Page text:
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Old 12-26-2013, 09:11 PM   #1
GibbyGibson
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Im doing my first bottling session this weekend. I've heard a lot of people discuss cold crashing before transferring to the bottling bucket.

Do you recommend it? I know it clarifies the beer but I already messed up on the cold break when chilling. Another thought I had was, do you cold break every beer? What about dark stouts/porters/etc. is it necessary aside from brung cosmetic? Thanks.

 
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Old 12-26-2013, 09:14 PM   #2
Ridire
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I have cold crashed and I have bottled without cold crashing. I have produced crystal clear beer doing both (using Whirlfloc). I do not believe cold crashing accomplishes anything other than clarifying the beer. Maybe someone else will point out why I am mistaken.

 
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Old 12-26-2013, 09:48 PM   #3
fearwig
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I think there's a difference in yeast flavors based on the clarity of the beer (as a hefe drinker might tell you) but I think as long as your bottling practices are good and you cold condition the bottles, pour your glasses well, etc., the differences aren't so big.

Given that it's winter, I cold condition everything. Otherwise I uh, "cool" condition. Gotta get another fridge.

 
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Old 12-26-2013, 09:56 PM   #4
grathan
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I like cold crashing. I've done it maybe handful of times. Stuff will cold crash in the bottle too though so it's not like your missing out. Cold crashing in a fermenter can be tricky while trying to avoid oxidation. You want either a tight seal or minimal headspace.

 
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Old 12-26-2013, 09:56 PM   #5
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I cold crash almost everything, it just makes it easier to get clear beer into your bottles or kegs.

 
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Old 12-26-2013, 10:18 PM   #6
harry_the_face
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Have any of had a problem carbing your bottles after cold crash becuase of to little yeast?

Sent from my SPH-L710 using Home Brew mobile app

 
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Old 12-26-2013, 10:29 PM   #7
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Quote:
Originally Posted by harry_the_face View Post
Have any of had a problem carbing your bottles after cold crash becuase of to little yeast?

Sent from my SPH-L710 using Home Brew mobile app
No. Although I keg now, I never had an issue when bottling. There is still enough yeast to carb after cold crashing for a few days, I've crashed about two weeks without issue.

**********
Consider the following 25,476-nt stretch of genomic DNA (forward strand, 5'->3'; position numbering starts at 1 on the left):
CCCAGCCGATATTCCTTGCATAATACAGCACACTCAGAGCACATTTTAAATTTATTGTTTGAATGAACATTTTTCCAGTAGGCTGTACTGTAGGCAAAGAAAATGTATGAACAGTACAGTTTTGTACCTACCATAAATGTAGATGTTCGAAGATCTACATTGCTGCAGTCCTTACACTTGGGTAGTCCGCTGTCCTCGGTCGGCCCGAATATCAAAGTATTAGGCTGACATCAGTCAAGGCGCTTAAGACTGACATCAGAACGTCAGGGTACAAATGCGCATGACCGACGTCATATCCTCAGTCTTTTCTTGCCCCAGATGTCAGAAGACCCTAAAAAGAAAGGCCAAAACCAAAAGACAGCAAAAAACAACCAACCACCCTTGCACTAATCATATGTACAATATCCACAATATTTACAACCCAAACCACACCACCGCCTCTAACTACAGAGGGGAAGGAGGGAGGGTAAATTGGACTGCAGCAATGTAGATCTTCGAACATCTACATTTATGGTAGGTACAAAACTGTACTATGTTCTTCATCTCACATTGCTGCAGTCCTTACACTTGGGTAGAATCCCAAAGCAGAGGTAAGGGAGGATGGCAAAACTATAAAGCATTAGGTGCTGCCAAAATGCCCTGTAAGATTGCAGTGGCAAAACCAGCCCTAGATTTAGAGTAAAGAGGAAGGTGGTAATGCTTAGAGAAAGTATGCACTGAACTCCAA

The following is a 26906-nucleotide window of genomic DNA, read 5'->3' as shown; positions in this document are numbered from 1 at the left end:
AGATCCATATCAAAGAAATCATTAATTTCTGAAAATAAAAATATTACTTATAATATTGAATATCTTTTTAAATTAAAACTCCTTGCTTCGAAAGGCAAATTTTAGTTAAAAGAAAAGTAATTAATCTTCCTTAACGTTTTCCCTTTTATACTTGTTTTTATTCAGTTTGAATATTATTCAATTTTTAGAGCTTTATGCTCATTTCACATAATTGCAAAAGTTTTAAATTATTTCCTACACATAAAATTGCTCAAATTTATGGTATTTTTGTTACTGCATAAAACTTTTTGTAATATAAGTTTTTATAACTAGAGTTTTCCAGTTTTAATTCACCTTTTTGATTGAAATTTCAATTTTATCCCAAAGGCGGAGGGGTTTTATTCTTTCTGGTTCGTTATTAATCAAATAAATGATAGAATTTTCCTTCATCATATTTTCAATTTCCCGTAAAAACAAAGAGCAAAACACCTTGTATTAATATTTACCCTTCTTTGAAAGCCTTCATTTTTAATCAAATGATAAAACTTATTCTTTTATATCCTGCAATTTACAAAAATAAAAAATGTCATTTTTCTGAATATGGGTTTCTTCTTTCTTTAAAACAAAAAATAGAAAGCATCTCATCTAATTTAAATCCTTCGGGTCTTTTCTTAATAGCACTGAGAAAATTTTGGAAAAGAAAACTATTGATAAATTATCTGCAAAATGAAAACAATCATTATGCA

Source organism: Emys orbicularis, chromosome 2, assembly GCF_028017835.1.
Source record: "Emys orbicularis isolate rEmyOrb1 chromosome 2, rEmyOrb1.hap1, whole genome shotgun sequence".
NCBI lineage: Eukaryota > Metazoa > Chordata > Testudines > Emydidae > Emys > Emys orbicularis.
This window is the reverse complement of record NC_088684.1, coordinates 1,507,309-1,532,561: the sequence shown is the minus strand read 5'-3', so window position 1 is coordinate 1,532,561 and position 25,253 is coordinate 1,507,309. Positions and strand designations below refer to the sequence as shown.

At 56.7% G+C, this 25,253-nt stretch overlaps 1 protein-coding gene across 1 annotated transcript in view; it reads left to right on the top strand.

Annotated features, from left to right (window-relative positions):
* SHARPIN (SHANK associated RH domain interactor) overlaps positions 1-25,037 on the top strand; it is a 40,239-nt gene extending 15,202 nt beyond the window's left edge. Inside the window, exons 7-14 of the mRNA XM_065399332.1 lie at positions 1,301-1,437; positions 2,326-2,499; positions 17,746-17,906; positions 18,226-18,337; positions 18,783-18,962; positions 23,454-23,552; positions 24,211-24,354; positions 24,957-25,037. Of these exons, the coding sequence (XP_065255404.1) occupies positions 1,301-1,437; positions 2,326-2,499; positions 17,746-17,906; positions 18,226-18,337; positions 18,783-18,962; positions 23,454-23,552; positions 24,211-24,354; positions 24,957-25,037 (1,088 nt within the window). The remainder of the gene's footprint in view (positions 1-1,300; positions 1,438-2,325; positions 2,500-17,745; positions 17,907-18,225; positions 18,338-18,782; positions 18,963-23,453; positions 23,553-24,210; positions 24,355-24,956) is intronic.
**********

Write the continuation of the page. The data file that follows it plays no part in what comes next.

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Old 12-26-2013, 10:34 PM   #8
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Quote:
Originally Posted by harry_the_face View Post
Have any of had a problem carbing your bottles after cold crash becuase of to little yeast?
Not at all. I cold crash the primary every batch at 35-36*F for 5-7 days and bottle it cold. Bottled beers carb up just fine.

The advantages of cold crashing that I've observed:

1) better clarity

2) firmer yeast cake so that it's less prone to being sucked up into the siphon

3) less yeast trub in the bottom of each bottle.

There is an earlier mention of some concern about oxidation when crashing the primary. I'm not sure where that idea comes from, but it makes no sense to me at all. The tiny amount of air that may be drawn back into the primary (through the airlock) due to the temp drop decreasing the volume inside the fermenter isn't going to have any ill effect on the beer which is covered by a fog of CO2.
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Old 12-26-2013, 10:53 PM   #9
MadRobot
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Quote:
Originally Posted by harry_the_face View Post
Have any of had a problem carbing your bottles after cold crash becuase of to little yeast?
I cold crash/gelatin almost all of my beers and they came out great, It will maybe take a few days or a week longer to carb, but the clearer and the cleaner flavor makes it worth it IMO

 
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Old 12-26-2013, 11:03 PM   #10
brewguyver
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I crash for most beers - gives you a more finished product , and crap (technical term) won't get kicked up if you bring the bottles to a friends.

I went 9 years without crashing - I just like the professional look of crashes beers more.
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